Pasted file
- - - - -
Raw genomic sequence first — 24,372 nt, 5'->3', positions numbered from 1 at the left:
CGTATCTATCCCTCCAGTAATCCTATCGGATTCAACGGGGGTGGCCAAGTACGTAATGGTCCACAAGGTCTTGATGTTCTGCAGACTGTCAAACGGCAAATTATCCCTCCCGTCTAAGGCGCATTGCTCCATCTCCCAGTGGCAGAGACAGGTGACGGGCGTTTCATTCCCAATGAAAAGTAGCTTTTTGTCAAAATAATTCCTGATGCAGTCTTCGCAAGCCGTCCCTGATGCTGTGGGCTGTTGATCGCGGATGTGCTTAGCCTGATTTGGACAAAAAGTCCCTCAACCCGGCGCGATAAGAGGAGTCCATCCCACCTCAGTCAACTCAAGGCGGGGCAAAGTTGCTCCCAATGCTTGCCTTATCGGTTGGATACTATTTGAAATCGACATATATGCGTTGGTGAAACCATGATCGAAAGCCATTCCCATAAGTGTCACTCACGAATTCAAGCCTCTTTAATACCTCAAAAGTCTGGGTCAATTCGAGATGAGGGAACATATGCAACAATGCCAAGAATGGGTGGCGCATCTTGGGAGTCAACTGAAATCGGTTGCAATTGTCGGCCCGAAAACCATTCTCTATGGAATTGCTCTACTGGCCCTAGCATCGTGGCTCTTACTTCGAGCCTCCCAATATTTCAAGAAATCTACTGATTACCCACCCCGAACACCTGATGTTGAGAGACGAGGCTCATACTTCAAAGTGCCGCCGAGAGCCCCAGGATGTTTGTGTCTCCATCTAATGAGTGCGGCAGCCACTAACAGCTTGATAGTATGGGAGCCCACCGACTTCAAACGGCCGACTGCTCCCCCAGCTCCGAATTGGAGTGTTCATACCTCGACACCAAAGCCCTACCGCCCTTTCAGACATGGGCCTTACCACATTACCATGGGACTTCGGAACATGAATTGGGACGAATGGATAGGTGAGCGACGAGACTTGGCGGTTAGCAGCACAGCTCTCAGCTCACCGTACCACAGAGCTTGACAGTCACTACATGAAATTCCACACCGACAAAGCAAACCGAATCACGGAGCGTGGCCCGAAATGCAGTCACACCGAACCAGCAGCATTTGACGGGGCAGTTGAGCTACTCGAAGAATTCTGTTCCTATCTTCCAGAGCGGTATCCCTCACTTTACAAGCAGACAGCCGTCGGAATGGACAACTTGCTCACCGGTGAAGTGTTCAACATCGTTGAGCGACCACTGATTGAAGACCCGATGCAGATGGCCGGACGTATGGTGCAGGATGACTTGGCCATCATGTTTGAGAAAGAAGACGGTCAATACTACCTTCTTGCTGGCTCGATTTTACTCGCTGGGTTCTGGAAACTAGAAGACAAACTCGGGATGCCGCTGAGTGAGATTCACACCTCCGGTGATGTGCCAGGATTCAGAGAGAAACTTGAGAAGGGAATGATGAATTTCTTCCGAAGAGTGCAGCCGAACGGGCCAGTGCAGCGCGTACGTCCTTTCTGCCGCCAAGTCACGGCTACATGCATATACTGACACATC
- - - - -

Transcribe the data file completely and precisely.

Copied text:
Raw genomic sequence first — 24,372 nt, 5'->3', positions numbered from 1 at the left:
CGTATCTATCCCTCCAGTAATCCTATCGGATTCAACGGGGGTGGCCAAGTACGTAATGGTCCACAAGGTCTTGATGTTCTGCAGACTGTCAAACGGCAAATTATCCCTCCCGTCTAAGGCGCATTGCTCCATCTCCCAGTGGCAGAGACAGGTGACGGGCGTTTCATTCCCAATGAAAAGTAGCTTTTTGTCAAAATAATTCCTGATGCAGTCTTCGCAAGCCGTCCCTGATGCTGTGGGCTGTTGATCGCGGATGTGCTTAGCCTGATTTGGACAAAAAGTCCCTCAACCCGGCGCGATAAGAGGAGTCCATCCCACCTCAGTCAACTCAAGGCGGGGCAAAGTTGCTCCCAATGCTTGCCTTATCGGTTGGATACTATTTGAAATCGACATATATGCGTTGGTGAAACCATGATCGAAAGCCATTCCCATAAGTGTCACTCACGAATTCAAGCCTCTTTAATACCTCAAAAGTCTGGGTCAATTCGAGATGAGGGAACATATGCAACAATGCCAAGAATGGGTGGCGCATCTTGGGAGTCAACTGAAATCGGTTGCAATTGTCGGCCCGAAAACCATTCTCTATGGAATTGCTCTACTGGCCCTAGCATCGTGGCTCTTACTTCGAGCCTCCCAATATTTCAAGAAATCTACTGATTACCCACCCCGAACACCTGATGTTGAGAGACGAGGCTCATACTTCAAAGTGCCGCCGAGAGCCCCAGGATGTTTGTGTCTCCATCTAATGAGTGCGGCAGCCACTAACAGCTTGATAGTATGGGAGCCCACCGACTTCAAACGGCCGACTGCTCCCCCAGCTCCGAATTGGAGTGTTCATACCTCGACACCAAAGCCCTACCGCCCTTTCAGACATGGGCCTTACCACATTACCATGGGACTTCGGAACATGAATTGGGACGAATGGATAGGTGAGCGACGAGACTTGGCGGTTAGCAGCACAGCTCTCAGCTCACCGTACCACAGAGCTTGACAGTCACTACATGAAATTCCACACCGACAAAGCAAACCGAATCACGGAGCGTGGCCCGAAATGCAGTCACACCGAACCAGCAGCATTTGACGGGGCAGTTGAGCTACTCGAAGAATTCTGTTCCTATCTTCCAGAGCGGTATCCCTCACTTTACAAGCAGACAGCCGTCGGAATGGACAACTTGCTCACCGGTGAAGTGTTCAACATCGTTGAGCGACCACTGATTGAAGACCCGATGCAGATGGCCGGACGTATGGTGCAGGATGACTTGGCCATCATGTTTGAGAAAGAAGACGGTCAATACTACCTTCTTGCTGGCTCGATTTTACTCGCTGGGTTCTGGAAACTAGAAGACAAACTCGGGATGCCGCTGAGTGAGATTCACACCTCCGGTGATGTGCCAGGATTCAGAGAGAAACTTGAGAAGGGAATGATGAATTTCTTCCGAAGAGTGCAGCCGAACGGGCCAGTGCAGCGCGTACGTCCTTTCTGCCGCCAAGTCACGGCTACATGCATATACTGACACATC